Here is the documentation I put up today regarding what we learn through block play:

(I apologize for the quality of the pictures, I know it's hard to see what is written)

What I put up here are pictures of my students building and creating in the block area, pictures of them drawing what they've built. Then I put up quotes from "The Block Book" put out by the NAEYC (it's a classic), as well as which Kindergarten curricular outcomes are met through block play (hint: each of our curricular areas have at least one outcome met, and over 29 individual outcomes are met). All without me getting involved in their learning. I provide the materials, I encourage cooperation, I might suggests they draw their buildings and maybe write about them. That's as far as I get.

It's my job, as their kindergarten teacher, to defend their learning. It is my job to champion Developmentally Appropriate Practice. It is my job to inform those who may not know that ALL PLAY IS PURPOSEFUL. It all meets the needs of the individual wherever that individual is.

Silly people, what makes you think children aren't learning?

Saturday, November 1, 2014


Not about teaching Kindergarten today. But I saw this and it reminds me of my husbands grandmother. She passed away 5 years ago today. She was the definition of a classy lady. She proved that money doesn't give you class, education doesn't give you class, it's who you are on the  inside.
She was born on a farm in Central Illinois, into a family that spoke only German until the First World War. As soon as the US declared war on Germany, her family began to speak English only.
During the Depression she and her brothers would hunt squirrel in the timber for supper.
She married a carpenter who refused to let her make macaroni and cheese because that was what they fed him at the Orphanage he grew up in. They lived in a small town and had 2 daughter’s together, and he passed away about 20 years before she did.
But that is her history, it isn’t who she was. My husband refers to her as a “feisty old bird” who loved nature and animals. She created a natural habitat in her yard for the birds and squirrels. As long as she had her health, she would go out and bird watch in the country.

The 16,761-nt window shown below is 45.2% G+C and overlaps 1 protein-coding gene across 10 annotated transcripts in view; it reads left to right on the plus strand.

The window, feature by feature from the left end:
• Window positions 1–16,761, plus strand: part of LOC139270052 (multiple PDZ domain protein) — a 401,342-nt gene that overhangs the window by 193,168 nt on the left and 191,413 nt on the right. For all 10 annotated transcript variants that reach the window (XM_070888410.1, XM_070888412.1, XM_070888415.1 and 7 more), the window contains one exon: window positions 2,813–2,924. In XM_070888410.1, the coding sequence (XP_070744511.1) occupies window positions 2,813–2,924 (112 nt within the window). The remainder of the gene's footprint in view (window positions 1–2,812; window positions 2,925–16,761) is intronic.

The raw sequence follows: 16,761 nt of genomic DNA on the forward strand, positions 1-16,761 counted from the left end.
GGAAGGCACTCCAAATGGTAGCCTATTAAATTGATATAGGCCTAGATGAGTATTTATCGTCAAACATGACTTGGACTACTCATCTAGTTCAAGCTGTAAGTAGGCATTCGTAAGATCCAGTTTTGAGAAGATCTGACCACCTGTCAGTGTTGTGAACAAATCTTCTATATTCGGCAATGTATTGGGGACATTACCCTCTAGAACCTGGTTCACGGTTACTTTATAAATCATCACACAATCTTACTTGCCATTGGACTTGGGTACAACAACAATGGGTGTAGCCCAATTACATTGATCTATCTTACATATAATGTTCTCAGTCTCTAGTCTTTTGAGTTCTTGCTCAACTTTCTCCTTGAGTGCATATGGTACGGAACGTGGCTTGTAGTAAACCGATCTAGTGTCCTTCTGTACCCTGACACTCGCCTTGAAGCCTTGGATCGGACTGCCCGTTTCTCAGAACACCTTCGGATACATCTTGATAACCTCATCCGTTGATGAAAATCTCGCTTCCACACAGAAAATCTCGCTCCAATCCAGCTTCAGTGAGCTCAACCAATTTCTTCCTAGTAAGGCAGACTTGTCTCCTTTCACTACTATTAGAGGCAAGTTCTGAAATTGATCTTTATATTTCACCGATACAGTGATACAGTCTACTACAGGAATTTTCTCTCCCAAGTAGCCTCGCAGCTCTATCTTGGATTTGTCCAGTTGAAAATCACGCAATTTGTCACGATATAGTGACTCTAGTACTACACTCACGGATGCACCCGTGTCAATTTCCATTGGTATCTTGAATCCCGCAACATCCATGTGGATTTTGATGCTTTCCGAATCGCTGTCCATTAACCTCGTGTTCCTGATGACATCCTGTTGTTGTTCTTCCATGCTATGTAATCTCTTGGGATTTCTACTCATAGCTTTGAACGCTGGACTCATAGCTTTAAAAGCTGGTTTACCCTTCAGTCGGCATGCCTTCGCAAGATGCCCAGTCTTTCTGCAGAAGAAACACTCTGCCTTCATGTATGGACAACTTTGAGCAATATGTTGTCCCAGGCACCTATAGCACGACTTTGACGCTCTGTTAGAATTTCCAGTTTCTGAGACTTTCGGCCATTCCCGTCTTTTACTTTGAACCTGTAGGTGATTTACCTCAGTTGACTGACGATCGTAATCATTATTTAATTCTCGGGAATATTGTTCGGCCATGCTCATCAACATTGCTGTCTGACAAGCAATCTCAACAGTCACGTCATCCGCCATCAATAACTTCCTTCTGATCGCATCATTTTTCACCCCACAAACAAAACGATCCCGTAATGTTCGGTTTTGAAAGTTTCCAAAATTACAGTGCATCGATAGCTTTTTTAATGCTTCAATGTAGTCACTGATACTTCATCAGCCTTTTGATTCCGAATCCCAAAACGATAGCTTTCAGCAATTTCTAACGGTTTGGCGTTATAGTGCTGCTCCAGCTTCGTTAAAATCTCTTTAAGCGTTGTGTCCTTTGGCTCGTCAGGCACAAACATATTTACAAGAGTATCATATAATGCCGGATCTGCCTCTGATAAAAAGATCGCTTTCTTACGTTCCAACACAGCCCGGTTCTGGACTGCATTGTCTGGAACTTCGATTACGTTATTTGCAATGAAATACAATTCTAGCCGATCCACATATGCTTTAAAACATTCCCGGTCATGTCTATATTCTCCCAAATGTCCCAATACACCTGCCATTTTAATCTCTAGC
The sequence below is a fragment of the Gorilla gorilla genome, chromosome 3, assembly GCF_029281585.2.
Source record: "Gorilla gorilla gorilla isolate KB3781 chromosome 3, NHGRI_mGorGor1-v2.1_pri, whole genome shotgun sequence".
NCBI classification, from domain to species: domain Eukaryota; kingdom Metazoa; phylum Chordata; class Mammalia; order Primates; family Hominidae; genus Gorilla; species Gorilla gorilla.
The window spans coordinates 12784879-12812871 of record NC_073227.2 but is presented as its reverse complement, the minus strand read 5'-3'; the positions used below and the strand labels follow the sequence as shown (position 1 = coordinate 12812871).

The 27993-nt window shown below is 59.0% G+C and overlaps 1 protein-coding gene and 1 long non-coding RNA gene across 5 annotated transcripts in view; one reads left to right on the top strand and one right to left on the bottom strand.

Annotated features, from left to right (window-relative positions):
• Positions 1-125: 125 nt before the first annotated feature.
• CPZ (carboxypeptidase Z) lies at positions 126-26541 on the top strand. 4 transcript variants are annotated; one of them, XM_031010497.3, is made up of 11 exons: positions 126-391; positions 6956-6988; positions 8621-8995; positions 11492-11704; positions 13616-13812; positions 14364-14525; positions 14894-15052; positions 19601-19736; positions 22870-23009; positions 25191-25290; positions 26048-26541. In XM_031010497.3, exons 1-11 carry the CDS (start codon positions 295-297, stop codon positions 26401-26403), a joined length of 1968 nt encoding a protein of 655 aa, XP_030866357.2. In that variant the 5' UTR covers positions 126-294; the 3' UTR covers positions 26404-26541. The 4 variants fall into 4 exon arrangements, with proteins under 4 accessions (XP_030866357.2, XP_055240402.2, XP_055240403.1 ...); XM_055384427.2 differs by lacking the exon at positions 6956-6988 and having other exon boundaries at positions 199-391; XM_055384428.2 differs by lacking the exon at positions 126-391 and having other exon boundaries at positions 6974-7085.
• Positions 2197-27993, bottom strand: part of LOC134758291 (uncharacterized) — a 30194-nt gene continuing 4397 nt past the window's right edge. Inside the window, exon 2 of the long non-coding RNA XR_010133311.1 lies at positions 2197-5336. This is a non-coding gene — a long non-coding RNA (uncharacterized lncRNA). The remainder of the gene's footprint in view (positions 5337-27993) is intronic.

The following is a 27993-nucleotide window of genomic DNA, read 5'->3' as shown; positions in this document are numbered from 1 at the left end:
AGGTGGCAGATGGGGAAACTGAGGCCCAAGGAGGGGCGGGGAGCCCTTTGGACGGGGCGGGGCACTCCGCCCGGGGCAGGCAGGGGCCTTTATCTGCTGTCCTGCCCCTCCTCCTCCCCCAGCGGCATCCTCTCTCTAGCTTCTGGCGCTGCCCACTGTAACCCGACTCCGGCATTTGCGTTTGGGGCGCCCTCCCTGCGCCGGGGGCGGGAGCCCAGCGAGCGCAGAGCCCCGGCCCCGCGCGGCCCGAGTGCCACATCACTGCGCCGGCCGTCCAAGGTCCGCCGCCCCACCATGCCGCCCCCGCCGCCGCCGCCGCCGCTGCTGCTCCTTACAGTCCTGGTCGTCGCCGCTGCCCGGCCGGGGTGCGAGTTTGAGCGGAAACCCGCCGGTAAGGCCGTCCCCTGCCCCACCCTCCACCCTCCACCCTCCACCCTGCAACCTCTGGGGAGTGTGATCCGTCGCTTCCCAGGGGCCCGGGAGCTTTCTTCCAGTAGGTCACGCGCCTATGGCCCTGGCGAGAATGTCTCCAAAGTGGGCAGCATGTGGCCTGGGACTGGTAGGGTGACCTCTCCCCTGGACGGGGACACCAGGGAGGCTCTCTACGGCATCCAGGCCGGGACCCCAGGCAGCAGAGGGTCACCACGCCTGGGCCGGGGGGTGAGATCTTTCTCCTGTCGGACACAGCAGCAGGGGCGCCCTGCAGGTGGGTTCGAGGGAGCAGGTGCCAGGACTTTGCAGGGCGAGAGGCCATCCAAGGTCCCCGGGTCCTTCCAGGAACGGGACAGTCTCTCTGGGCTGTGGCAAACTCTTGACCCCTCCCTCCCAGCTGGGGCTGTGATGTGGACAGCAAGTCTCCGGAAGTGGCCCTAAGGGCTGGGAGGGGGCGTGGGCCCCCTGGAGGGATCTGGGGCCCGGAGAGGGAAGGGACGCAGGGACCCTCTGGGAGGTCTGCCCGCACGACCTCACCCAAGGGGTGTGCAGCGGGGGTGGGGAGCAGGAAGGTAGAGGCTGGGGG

This farm girl was outspoken about her beliefs that crop-dusting and pesticides were ruining the environment and all our health and would tell any farmer she came across what she though.
When you became a part of her family, you stayed a part of the family. It didn’t matter. When her youngest daughter divorced, Grandma still kept contact with the ex-husband. He was one of the pall bearers at her funeral, right alongside the daughter’s current partner. When her grandson (my husbands cousin) divorced, his wife still came to help Grandma clean her house. The ex-wife’s daughter (cousin’s step-daughter) was still very much a part of the family, even though there were no blood ties.
She was feisty, a hard worker, fiercely loyal, and outspoken. Everything I aspire to be. Man, I miss her. I am so glad I knew her.

Wednesday, October 29, 2014

What's Good for the Goose is Good for the Gander. or: If Two Children Have to Learn English, We Should Have to Learn Some Mandarin

This year, I have 2 students who immigrated from China over the summer. I can't imagine the stress they must be under. To leave a place where you know people, speak the language, understand the culture, and to up and move somewhere totally different. I am not sure if they came from a city or a small community, but if they came from a city... well add that culture shock to it! Because the province I live in has under 200,000 people province wide!
Today I decided if they have to learn English, well we can learn some Mandarin. Please don't ask me why it's taken this long for that epiphany to hit me, but at least it came! Our Kindergarten math outcomes go up to the number 10, so I thought we could at least learn to count to 10. Well, let me tell you! The boy just stared at the video- stared like, "they are speaking my language for once!" and my little girl giggled and giggled at my pronunciation.  She would just say, "No Mrs. Marshall! No!" which reminds me of my daughter when I try to speak French (No, mom, just don't even try...). All in all, I thought the video worked well. The English speaking students enjoyed trying a new language, and the Mandarin speaking students had something they could (finally!) identify with.